A huge change in the nature of urban transportation is coming. You’ve encountered much of it: Light rail, enhanced buses, Uber, Lyft, Nice Ride, Bird, Lime. More is coming soon: Southwest and Bottineau light rail lines, enhanced bus lines, dockless bikes, more scooters. But the real change is just on the horizon: tying them all together with the “why,” as well as the “how,” a job for government at all levels.
A recent Urban Currents meeting hosted by the Cuningham Group brought some of these technical developments into sharper focus. Representatives from city of Minneapolis Public Works and the scooter company Lime detailed some of the near-future plans they’re considering for expanding personal and mass transportation, increasingly referred to as “multi-modal” transportation.
Some changes seem enlightened (more rational use of street lanes, parking spaces, and access points), and some seemed ominous (increased parking rates, possible shrinkage of pedestrian sidewalk space). But the dominant feeling in the presentations was one of inevitability. As the song goes, “A change is gonna come.”
Transportation planners use the term “first-mile/last-mile connectivity” — how you get to your first transit point. Dockless bikes and scooters can make that first transit point your front door. Your car probably now plays that role. Commuters use cars because they’re convenient and flexible, and because they already have them.
New transportation schemes attempt to reduce energy use and pollution, relieve congestion and make cities more livable. Most planners agree that automobile use in urban settings should be more heavily managed (some would suggest “discouraged”). Dockless bikes and scooters could contribute to that goal, because they offer almost the same convenience and flexibility as cars; they also lessen the need for parking. Even car drivers are complaining about congestion and road rage, but they need better pathways to give up the assumptions that come with owning cars.
Back to “tying them all together”: The Holy Grail for urban transportation planners in this alternative-rich environment is the single-platform app, an all-in-one web-based service that plans your trip from door to destination with whatever mix of modes makes the most sense. More importantly, it will distribute your payment for that single trip among the modes.
The virtually universal use and computing power of smartphones has made networking on this scale feasible. With the internet, distribution and transactions costs approach zero. People in Helsinki as well as Birmingham, England and Antwerp, Belgium have access to an app called Whim that gives travelers access to all the transportation modes in those cities with a single subscription fee.
Helsinki and Minneapolis are similar in population and climate. But Minneapolis is spending less than a million dollars this next year for alternative-use planning, while Helsinki has pledged $10 million per year for the next 10 years. In fairness, it should be noted that some of a $2.5 million Bloomberg grant Minneapolis just received will go to designing an all-in-one service.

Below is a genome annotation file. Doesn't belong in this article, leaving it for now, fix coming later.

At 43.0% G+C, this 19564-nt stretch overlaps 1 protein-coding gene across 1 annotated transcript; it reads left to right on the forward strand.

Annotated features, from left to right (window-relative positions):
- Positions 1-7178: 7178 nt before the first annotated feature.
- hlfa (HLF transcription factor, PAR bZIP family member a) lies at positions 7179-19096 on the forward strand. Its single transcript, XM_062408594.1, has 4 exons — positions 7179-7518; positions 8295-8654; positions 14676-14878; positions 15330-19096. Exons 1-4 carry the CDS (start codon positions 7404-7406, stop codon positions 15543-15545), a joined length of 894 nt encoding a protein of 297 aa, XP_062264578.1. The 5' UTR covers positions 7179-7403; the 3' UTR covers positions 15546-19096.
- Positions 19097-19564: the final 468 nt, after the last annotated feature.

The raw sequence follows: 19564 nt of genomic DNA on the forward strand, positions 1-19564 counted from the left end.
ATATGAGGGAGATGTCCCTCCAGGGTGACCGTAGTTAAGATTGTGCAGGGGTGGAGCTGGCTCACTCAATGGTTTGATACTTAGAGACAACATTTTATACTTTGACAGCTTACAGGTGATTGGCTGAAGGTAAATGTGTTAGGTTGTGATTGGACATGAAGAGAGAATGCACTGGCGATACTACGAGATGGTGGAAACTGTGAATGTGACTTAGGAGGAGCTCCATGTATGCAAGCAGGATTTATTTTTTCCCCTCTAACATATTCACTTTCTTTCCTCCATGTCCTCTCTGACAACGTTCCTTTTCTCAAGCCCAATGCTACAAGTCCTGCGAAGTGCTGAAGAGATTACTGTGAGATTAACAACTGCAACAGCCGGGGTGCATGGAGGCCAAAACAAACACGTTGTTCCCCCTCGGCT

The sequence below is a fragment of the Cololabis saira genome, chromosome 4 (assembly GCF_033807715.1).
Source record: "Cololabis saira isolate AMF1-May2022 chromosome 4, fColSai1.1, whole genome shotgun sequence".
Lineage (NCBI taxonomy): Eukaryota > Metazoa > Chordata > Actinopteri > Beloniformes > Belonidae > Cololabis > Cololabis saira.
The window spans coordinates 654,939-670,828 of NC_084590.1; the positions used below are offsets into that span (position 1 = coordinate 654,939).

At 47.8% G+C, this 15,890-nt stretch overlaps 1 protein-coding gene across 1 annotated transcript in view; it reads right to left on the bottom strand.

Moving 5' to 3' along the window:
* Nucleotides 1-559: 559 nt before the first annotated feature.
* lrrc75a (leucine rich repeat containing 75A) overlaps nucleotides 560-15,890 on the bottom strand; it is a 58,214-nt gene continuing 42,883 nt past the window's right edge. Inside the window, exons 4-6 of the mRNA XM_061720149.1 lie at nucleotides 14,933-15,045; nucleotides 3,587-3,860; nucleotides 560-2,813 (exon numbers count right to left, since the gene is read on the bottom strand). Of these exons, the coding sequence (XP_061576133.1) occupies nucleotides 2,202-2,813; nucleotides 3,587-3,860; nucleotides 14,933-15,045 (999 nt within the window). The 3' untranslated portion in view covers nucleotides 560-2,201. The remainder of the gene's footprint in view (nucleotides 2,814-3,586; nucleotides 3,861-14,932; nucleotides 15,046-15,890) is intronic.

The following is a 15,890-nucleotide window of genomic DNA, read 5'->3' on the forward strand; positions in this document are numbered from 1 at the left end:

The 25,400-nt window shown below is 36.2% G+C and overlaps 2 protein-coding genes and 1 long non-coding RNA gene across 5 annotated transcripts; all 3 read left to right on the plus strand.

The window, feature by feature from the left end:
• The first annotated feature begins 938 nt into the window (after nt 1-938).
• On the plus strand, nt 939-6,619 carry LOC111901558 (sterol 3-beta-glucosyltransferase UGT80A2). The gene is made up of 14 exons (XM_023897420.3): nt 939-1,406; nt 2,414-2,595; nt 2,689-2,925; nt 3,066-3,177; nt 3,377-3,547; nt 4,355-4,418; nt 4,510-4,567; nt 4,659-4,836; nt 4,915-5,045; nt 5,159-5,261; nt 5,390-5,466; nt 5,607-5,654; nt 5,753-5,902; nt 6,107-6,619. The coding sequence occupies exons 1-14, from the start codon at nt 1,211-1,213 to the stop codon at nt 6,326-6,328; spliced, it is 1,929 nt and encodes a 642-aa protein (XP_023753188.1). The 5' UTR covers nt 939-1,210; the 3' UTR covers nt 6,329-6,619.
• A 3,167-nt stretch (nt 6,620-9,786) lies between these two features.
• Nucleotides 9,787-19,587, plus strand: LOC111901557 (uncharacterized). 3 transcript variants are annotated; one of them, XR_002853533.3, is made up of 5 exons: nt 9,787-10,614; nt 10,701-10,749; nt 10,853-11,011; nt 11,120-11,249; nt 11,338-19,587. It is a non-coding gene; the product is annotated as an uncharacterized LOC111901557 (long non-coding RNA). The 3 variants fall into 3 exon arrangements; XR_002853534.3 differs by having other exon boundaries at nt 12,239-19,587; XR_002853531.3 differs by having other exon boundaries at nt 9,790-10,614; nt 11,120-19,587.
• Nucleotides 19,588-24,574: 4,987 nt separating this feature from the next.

Congestion pricing—charging more for road use in certain locations for certain types of vehicles at certain times of day—is used in London, Singapore and Stockholm. Lyft and Uber use a form of it in their own pricing models. Minneapolis planners say they aren’t there yet, partly because the city lacks taxing authority.
The city is rethinking the use of existing curb space, a finite resource. An inventory of metered curb spaces in the city is underway to see if “legacy” spaces, such as taxicab stands and loading zones, can be repurposed as multi-use spaces for bike, scooter and ride-sharing drop-offs. Further inventories are planned.
Planners and vehicle vendors see the introduction of dockless products as a step toward equitable distribution of personal transportation choices. Areas not well-served by fixed-mode transport (buses and light rail) can be offered alternative first-mile/last-mile transit options.
A thornier point to consider when seeking equitability: a phone app is easily downloaded; a subscription service that requires a credit card and/or an approval process may be a bigger obstacle. Nico Probst, Lime’s Midwest strategic development manager, said his company has partnerships with CVS, 7-11 and other stores where account payments can be made. He added that people who qualify for county or state assistance programs will receive substantial discounts.
The city and region must work with vendors on the front end, whether it’s to use current bike lanes as “flex-lanes” for scooters; ensure the safety of the expected influx of new riders by requiring mandatory helmets or safety courses; or regulate the parking, pickup and maintenance of the increasing numbers of bikes and scooters hitting the streets. Local planners must avoid the appearance of just chasing the latest cool thing, and adopt a comprehensive view of the implications of this new world of wheels.